The Mystery Behind the “Rare Emerald Icebergs” of Antarctica 

Antarctica is home to rare, green Icebergs, and scientists have been struggling to explain their existence for decades.

There’s a curious phenomenon in Antarctica that only a few have probably heard of; Emerald Icebergs.

Decades of research went on until scientists at the University of Washington (USA) managed to shed light on the mystery of the green icebergs detected in some parts of Antarctica.

Researchers on top of a large composite iceberg in October 1996. Image Credit: Collin Roesler.
Researchers on top of a large composite iceberg in October 1996. Image Credit: Collin Roesler.

What can cause an iceberg to go green? Was it Hulk? Was it Aliens? Was it Climate change?

It’s a decade long dilemma which scientists have not been able to figure out, that is until now.

Scientists have recently proposed a new theory as to why ‘Emerald Icebergs’ occur. If confirmed, the mystery behind them could be finally solved.

This Green Iceberg was spotted on February 16th, 1985 in Antarctica. Image Credit: AGU / Kipfstuhl Et Al 1992.
This Green Iceberg was spotted on February 16th, 1985, in Antarctica. Image Credit: AGU / Kipfstuhl et al. 1992.

According to a new study published in the Journal of Geophysical Research: Ocean, experts discovered that marine ice has variations in color that can be caused due to the presence of an “abundance of foreign constituents in the seawater,” specifically iron-oxide materials.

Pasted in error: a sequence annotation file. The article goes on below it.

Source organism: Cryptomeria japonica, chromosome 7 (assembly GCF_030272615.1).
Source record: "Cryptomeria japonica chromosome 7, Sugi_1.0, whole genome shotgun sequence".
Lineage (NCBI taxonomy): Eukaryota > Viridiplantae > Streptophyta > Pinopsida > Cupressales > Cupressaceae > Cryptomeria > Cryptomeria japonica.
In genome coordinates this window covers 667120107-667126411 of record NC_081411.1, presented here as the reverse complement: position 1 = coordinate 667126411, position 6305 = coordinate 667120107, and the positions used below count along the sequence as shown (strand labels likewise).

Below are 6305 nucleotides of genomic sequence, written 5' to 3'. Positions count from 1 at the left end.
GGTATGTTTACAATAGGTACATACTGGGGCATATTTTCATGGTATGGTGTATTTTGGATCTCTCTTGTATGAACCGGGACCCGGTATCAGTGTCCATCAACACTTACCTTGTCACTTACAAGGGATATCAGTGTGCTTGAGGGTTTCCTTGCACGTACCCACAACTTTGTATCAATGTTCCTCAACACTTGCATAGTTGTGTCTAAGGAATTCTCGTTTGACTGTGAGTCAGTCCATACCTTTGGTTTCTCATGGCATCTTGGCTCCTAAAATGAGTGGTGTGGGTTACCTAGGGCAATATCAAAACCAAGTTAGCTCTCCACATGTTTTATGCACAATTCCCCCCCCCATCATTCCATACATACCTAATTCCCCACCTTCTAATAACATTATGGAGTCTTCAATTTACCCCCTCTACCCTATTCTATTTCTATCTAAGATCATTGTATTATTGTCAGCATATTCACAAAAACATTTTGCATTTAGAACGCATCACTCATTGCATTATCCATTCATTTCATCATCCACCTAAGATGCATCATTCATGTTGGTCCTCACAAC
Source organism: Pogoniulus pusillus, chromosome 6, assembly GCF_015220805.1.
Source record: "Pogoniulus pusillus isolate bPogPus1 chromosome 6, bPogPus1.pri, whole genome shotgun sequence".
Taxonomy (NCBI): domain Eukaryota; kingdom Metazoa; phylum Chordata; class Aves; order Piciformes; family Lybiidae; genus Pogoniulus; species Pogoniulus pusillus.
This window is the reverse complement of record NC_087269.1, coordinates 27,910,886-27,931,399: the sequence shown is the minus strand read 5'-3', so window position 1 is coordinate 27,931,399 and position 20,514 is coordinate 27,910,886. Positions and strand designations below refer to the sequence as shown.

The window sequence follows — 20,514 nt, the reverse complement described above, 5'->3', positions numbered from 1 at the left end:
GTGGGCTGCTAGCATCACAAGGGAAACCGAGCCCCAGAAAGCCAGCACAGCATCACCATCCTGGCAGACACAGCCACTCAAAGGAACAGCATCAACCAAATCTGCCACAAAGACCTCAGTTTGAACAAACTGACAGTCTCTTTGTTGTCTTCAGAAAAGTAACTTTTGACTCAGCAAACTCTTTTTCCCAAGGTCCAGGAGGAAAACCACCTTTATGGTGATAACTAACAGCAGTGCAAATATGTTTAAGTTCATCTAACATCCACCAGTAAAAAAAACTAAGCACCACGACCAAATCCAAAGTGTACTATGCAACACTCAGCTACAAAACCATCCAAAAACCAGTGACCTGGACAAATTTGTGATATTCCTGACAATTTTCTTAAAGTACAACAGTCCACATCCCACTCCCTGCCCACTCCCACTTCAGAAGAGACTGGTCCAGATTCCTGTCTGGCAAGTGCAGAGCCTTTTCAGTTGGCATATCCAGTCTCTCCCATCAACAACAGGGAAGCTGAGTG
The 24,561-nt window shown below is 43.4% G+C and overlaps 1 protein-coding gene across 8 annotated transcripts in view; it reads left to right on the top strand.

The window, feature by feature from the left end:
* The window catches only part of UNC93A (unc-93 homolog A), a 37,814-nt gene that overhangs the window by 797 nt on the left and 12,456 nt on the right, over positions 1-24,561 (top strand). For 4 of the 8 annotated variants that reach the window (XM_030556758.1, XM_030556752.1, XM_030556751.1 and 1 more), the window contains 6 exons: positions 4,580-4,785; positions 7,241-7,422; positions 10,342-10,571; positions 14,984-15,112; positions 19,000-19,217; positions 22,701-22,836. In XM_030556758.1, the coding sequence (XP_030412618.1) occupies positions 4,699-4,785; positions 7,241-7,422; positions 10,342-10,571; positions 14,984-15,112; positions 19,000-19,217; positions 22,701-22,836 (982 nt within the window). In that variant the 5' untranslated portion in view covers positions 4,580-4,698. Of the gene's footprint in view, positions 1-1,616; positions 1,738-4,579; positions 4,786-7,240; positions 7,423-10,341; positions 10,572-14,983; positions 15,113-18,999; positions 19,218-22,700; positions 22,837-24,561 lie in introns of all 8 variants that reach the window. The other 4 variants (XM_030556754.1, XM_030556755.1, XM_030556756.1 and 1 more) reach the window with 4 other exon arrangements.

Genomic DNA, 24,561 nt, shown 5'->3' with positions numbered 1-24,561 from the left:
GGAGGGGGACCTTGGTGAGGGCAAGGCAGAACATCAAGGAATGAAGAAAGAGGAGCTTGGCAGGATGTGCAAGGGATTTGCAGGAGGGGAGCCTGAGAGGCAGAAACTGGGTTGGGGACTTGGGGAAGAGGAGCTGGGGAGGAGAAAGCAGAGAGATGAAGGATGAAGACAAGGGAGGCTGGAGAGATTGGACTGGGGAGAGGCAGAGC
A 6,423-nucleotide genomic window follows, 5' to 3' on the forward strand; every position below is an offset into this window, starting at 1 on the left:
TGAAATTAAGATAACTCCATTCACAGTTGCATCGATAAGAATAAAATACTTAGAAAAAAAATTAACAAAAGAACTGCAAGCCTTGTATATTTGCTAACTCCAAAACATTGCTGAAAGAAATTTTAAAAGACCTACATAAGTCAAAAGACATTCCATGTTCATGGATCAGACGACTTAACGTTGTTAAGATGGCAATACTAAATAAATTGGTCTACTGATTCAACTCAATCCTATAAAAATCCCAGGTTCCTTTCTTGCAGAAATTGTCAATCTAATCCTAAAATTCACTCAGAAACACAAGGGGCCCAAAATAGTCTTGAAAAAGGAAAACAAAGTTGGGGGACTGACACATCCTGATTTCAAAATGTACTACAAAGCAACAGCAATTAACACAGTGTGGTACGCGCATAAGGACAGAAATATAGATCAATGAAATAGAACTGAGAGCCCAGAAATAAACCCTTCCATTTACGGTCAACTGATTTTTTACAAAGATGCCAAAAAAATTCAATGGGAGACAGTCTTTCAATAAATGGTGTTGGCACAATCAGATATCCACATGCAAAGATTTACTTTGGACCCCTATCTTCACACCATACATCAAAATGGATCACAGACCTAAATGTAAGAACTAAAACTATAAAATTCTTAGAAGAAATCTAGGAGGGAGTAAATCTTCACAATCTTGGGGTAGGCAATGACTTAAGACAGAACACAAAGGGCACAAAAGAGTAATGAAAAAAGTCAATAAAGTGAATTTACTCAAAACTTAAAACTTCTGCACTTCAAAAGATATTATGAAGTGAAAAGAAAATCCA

Researchers came to this conclusion after detecting “large concentrations of iron” in the Amery Ice Shelf in Antarctica.

“Previously, dissolved organic carbon (DOC) had been proposed to be responsible for the green color,” authors Stephen Warren, Collin Roesler, Richard Brandt, and Mark Curran explained in the paper.

“Subsequent measurements of low DOC values in green icebergs, together with the recent finding of large concentrations of iron in marine ice from the Amery Ice Shelf, suggest that the color of green icebergs is caused more by iron‐oxide minerals than by DOC.”

Speaking about the recently proposed theory with Mashable, Ted Scambos, a senior research scientist at the National Snow and Ice Data Center who did not contribute to the research, concluded that the new explanation makes perfect sense.

“When you put it in a red-absorbing material, you’re going to get green light coming back out,” he told the publication.

To back up the theory, Warren wants to collect more samples.

“Iron is a key nutrient for phytoplankton, microscopic plants that form the base of the marine food web. But iron is scarce in many areas of the ocean,” the researchers told Science News.

“If experiments prove our theory right, it would mean green icebergs are ferrying precious iron from Antarctica’s mainland to the open sea when they break off, providing this key nutrient to the organisms that support nearly all marine life.”

“We now propose to sample icebergs of different colors for their iron content and light-reflecting properties. If our theory proves correct, green icebergs could be more important than scientists thought,” the team added.



Created with love for the passionately Curious. was created with two words in mind: Curious and Cosmos. See what we did there? Curious: /ˈkjʊərɪəs/ eager to know or learn something. Something strange; unusual. Cosmos /ˈkɒzmɒs/ the universe seen as a well-ordered whole. A system of thought. You could say that Curiosmos is the Cosmos for the curious reader.
Back to top button

Adblock detected :(

Hi, we understand that enjoy and Ad-free experience while surfing the internet, however, many sites, including ours, depend on ads to continue operating and producing the content you are reading now. Please consider turning off Ad-Block. We are committed to reducing the number of ads shown on the site.